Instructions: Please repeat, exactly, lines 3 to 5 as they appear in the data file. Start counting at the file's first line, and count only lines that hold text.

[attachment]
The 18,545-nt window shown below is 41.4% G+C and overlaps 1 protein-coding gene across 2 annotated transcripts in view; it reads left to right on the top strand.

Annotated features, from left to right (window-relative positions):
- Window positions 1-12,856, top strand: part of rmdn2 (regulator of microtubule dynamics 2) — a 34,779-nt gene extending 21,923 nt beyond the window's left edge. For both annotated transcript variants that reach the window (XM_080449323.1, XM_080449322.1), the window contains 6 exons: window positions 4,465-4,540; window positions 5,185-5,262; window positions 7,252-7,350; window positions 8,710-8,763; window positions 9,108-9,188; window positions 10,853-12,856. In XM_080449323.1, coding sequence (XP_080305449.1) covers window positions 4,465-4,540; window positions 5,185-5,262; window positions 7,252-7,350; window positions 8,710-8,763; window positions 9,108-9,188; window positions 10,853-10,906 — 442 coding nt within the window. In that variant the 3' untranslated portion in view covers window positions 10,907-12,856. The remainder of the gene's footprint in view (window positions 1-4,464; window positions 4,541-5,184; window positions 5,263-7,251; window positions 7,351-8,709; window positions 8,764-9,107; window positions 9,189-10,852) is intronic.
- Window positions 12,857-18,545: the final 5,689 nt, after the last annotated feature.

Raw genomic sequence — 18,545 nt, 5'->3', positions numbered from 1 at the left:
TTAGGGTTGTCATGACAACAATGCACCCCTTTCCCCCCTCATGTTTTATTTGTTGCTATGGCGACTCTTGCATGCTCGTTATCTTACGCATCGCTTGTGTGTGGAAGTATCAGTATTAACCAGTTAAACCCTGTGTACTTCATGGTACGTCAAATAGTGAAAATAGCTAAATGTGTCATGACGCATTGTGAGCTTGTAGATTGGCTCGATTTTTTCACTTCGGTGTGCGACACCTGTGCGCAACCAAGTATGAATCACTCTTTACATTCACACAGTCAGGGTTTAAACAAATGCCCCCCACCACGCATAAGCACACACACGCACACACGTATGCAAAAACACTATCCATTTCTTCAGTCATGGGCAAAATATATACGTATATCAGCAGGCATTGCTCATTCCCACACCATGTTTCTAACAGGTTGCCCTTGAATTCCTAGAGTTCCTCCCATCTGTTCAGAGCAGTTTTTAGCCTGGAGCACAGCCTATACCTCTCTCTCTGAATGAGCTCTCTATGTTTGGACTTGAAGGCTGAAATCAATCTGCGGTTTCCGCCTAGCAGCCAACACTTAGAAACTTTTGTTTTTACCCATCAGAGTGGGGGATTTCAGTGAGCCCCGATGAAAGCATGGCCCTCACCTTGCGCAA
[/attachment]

- Window positions 1-12,856, top strand: part of rmdn2 (regulator of microtubule dynamics 2) — a 34,779-nt gene extending 21,923 nt beyond the window's left edge. For both annotated transcript variants that reach the window (XM_080449323.1, XM_080449322.1), the window contains 6 exons: window positions 4,465-4,540; window positions 5,185-5,262; window positions 7,252-7,350; window positions 8,710-8,763; window positions 9,108-9,188; window positions 10,853-12,856. In XM_080449323.1, coding sequence (XP_080305449.1) covers window positions 4,465-4,540; window positions 5,185-5,262; window positions 7,252-7,350; window positions 8,710-8,763; window positions 9,108-9,188; window positions 10,853-10,906 — 442 coding nt within the window. In that variant the 3' untranslated portion in view covers window positions 10,907-12,856. The remainder of the gene's footprint in view (window positions 1-4,464; window positions 4,541-5,184; window positions 5,263-7,251; window positions 7,351-8,709; window positions 8,764-9,107; window positions 9,189-10,852) is intronic.
- Window positions 12,857-18,545: the final 5,689 nt, after the last annotated feature.

Raw genomic sequence — 18,545 nt, 5'->3', positions numbered from 1 at the left: